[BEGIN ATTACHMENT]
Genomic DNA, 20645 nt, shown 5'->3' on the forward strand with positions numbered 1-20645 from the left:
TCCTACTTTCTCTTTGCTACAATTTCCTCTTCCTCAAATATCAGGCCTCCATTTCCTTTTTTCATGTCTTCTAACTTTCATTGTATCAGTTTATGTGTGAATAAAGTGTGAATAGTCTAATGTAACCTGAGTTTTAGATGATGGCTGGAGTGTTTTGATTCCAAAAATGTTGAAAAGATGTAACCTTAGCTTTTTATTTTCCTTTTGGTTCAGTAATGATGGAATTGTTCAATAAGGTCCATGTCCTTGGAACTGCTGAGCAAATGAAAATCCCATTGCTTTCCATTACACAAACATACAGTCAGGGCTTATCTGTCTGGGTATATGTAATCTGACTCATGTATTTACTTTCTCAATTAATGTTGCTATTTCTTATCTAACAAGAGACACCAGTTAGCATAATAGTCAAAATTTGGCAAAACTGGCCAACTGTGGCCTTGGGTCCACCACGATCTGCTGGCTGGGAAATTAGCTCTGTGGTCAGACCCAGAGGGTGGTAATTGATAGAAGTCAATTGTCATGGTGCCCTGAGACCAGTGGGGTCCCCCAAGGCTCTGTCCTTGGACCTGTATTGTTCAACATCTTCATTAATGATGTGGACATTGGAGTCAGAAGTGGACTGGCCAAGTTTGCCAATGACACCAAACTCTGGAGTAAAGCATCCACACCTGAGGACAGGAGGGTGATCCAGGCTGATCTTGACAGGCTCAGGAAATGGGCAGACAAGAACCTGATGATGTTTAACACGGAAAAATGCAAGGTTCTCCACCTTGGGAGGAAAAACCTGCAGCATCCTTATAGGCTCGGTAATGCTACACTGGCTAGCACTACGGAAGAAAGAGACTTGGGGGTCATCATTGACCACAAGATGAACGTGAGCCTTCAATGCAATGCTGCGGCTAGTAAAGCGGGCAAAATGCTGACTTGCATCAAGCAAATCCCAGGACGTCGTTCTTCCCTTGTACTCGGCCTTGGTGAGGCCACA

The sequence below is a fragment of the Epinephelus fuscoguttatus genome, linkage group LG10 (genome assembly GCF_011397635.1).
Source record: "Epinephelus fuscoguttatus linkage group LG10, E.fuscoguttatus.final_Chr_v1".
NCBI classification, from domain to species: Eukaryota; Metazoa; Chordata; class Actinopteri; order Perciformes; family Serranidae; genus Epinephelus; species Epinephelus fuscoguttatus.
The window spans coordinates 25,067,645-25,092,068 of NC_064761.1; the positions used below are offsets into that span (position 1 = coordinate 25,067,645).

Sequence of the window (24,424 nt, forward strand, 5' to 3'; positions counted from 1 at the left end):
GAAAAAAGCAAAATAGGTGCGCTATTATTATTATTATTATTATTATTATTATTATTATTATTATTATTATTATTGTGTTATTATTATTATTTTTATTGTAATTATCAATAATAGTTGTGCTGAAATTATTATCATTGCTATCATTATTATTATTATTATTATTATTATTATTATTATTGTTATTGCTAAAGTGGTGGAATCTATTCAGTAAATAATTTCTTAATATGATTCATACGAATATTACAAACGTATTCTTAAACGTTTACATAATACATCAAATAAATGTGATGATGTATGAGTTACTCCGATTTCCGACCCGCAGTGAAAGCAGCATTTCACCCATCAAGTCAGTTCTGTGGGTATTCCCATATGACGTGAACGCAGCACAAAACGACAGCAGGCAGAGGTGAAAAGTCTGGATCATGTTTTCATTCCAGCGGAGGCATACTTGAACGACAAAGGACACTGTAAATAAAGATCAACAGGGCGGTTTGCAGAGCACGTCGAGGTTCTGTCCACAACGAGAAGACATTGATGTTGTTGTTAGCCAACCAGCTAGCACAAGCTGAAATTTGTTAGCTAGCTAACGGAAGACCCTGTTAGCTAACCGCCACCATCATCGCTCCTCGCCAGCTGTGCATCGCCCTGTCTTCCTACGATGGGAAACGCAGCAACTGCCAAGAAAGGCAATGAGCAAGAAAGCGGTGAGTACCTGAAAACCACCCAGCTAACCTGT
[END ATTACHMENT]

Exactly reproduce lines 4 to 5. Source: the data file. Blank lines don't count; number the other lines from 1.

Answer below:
Source record: "Epinephelus fuscoguttatus linkage group LG10, E.fuscoguttatus.final_Chr_v1".
NCBI classification, from domain to species: Eukaryota; Metazoa; Chordata; class Actinopteri; order Perciformes; family Serranidae; genus Epinephelus; species Epinephelus fuscoguttatus.